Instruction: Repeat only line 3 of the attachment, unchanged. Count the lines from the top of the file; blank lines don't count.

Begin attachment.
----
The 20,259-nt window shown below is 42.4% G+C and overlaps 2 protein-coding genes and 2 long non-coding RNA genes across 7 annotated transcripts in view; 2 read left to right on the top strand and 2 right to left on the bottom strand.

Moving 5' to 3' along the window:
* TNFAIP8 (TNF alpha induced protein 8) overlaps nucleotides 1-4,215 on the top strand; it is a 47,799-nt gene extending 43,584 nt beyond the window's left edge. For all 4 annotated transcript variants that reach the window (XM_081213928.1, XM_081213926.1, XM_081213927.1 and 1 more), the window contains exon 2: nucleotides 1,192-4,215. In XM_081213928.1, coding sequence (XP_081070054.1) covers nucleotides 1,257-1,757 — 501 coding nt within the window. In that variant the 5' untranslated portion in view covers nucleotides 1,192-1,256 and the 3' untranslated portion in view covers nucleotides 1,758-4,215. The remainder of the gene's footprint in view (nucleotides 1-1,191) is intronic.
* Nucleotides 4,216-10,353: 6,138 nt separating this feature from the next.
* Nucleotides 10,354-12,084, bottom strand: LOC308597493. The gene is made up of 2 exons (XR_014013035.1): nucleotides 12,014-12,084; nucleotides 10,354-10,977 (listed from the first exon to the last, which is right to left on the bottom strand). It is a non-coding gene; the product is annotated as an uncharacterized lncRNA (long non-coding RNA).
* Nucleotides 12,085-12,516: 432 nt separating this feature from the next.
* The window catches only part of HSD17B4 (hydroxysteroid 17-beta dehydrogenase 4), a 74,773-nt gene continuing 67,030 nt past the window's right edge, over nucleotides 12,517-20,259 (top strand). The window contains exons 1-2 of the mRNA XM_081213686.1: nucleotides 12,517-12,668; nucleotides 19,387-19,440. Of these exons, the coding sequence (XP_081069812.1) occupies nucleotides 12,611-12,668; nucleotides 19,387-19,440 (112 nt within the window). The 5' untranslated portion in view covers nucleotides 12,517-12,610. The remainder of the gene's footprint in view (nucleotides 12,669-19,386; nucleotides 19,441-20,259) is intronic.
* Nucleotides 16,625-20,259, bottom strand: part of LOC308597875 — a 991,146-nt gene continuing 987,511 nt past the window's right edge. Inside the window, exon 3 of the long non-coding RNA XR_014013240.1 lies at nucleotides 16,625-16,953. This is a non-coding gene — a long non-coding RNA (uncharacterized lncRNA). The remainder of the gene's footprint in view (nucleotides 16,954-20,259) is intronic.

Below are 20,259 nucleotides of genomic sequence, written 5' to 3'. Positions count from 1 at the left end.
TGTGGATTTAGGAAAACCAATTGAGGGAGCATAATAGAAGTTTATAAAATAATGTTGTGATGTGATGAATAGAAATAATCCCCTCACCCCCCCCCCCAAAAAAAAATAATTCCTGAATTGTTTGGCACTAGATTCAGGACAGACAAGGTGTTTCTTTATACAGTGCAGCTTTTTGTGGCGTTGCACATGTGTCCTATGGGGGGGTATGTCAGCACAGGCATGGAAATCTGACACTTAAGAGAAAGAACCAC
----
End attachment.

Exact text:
* TNFAIP8 (TNF alpha induced protein 8) overlaps nucleotides 1-4,215 on the top strand; it is a 47,799-nt gene extending 43,584 nt beyond the window's left edge. For all 4 annotated transcript variants that reach the window (XM_081213928.1, XM_081213926.1, XM_081213927.1 and 1 more), the window contains exon 2: nucleotides 1,192-4,215. In XM_081213928.1, coding sequence (XP_081070054.1) covers nucleotides 1,257-1,757 — 501 coding nt within the window. In that variant the 5' untranslated portion in view covers nucleotides 1,192-1,256 and the 3' untranslated portion in view covers nucleotides 1,758-4,215. The remainder of the gene's footprint in view (nucleotides 1-1,191) is intronic.